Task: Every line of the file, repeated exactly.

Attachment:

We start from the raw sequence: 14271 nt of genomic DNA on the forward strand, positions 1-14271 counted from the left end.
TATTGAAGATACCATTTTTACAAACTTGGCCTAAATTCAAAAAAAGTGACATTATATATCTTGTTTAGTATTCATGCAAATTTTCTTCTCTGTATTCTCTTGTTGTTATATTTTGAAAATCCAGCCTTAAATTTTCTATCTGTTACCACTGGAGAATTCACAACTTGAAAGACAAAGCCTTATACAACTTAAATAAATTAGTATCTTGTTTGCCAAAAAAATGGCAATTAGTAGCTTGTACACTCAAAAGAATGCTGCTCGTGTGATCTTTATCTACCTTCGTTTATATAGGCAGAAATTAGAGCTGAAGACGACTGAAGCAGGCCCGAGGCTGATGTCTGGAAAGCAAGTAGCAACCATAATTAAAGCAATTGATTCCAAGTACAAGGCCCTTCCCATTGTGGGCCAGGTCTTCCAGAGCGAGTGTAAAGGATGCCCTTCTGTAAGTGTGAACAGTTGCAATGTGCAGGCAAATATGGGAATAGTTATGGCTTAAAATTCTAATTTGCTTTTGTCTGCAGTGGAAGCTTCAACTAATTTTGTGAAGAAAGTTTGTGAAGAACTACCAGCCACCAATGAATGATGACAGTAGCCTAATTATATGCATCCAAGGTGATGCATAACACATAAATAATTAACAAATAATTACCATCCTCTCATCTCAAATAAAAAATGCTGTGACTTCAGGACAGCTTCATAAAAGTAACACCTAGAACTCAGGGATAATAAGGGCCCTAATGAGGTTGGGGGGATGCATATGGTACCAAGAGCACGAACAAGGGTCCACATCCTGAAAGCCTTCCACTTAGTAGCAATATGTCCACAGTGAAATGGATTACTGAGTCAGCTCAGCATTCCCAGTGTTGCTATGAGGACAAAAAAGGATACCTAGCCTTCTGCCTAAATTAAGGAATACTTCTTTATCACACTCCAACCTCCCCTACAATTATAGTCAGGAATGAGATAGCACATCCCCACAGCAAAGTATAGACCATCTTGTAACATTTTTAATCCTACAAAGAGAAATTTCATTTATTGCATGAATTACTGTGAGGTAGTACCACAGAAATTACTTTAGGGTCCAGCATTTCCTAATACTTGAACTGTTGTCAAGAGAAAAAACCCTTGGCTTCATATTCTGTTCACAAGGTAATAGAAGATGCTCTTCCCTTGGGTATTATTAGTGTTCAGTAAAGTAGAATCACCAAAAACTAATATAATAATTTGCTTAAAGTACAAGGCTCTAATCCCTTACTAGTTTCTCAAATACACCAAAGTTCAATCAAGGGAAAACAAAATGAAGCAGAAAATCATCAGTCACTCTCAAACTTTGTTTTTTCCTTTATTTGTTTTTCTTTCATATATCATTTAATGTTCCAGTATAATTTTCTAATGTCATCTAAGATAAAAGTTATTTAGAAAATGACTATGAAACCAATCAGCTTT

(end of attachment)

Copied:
We start from the raw sequence: 14271 nt of genomic DNA on the forward strand, positions 1-14271 counted from the left end.
TATTGAAGATACCATTTTTACAAACTTGGCCTAAATTCAAAAAAAGTGACATTATATATCTTGTTTAGTATTCATGCAAATTTTCTTCTCTGTATTCTCTTGTTGTTATATTTTGAAAATCCAGCCTTAAATTTTCTATCTGTTACCACTGGAGAATTCACAACTTGAAAGACAAAGCCTTATACAACTTAAATAAATTAGTATCTTGTTTGCCAAAAAAATGGCAATTAGTAGCTTGTACACTCAAAAGAATGCTGCTCGTGTGATCTTTATCTACCTTCGTTTATATAGGCAGAAATTAGAGCTGAAGACGACTGAAGCAGGCCCGAGGCTGATGTCTGGAAAGCAAGTAGCAACCATAATTAAAGCAATTGATTCCAAGTACAAGGCCCTTCCCATTGTGGGCCAGGTCTTCCAGAGCGAGTGTAAAGGATGCCCTTCTGTAAGTGTGAACAGTTGCAATGTGCAGGCAAATATGGGAATAGTTATGGCTTAAAATTCTAATTTGCTTTTGTCTGCAGTGGAAGCTTCAACTAATTTTGTGAAGAAAGTTTGTGAAGAACTACCAGCCACCAATGAATGATGACAGTAGCCTAATTATATGCATCCAAGGTGATGCATAACACATAAATAATTAACAAATAATTACCATCCTCTCATCTCAAATAAAAAATGCTGTGACTTCAGGACAGCTTCATAAAAGTAACACCTAGAACTCAGGGATAATAAGGGCCCTAATGAGGTTGGGGGGATGCATATGGTACCAAGAGCACGAACAAGGGTCCACATCCTGAAAGCCTTCCACTTAGTAGCAATATGTCCACAGTGAAATGGATTACTGAGTCAGCTCAGCATTCCCAGTGTTGCTATGAGGACAAAAAAGGATACCTAGCCTTCTGCCTAAATTAAGGAATACTTCTTTATCACACTCCAACCTCCCCTACAATTATAGTCAGGAATGAGATAGCACATCCCCACAGCAAAGTATAGACCATCTTGTAACATTTTTAATCCTACAAAGAGAAATTTCATTTATTGCATGAATTACTGTGAGGTAGTACCACAGAAATTACTTTAGGGTCCAGCATTTCCTAATACTTGAACTGTTGTCAAGAGAAAAAACCCTTGGCTTCATATTCTGTTCACAAGGTAATAGAAGATGCTCTTCCCTTGGGTATTATTAGTGTTCAGTAAAGTAGAATCACCAAAAACTAATATAATAATTTGCTTAAAGTACAAGGCTCTAATCCCTTACTAGTTTCTCAAATACACCAAAGTTCAATCAAGGGAAAACAAAATGAAGCAGAAAATCATCAGTCACTCTCAAACTTTGTTTTTTCCTTTATTTGTTTTTCTTTCATATATCATTTAATGTTCCAGTATAATTTTCTAATGTCATCTAAGATAAAAGTTATTTAGAAAATGACTATGAAACCAATCAGCTTT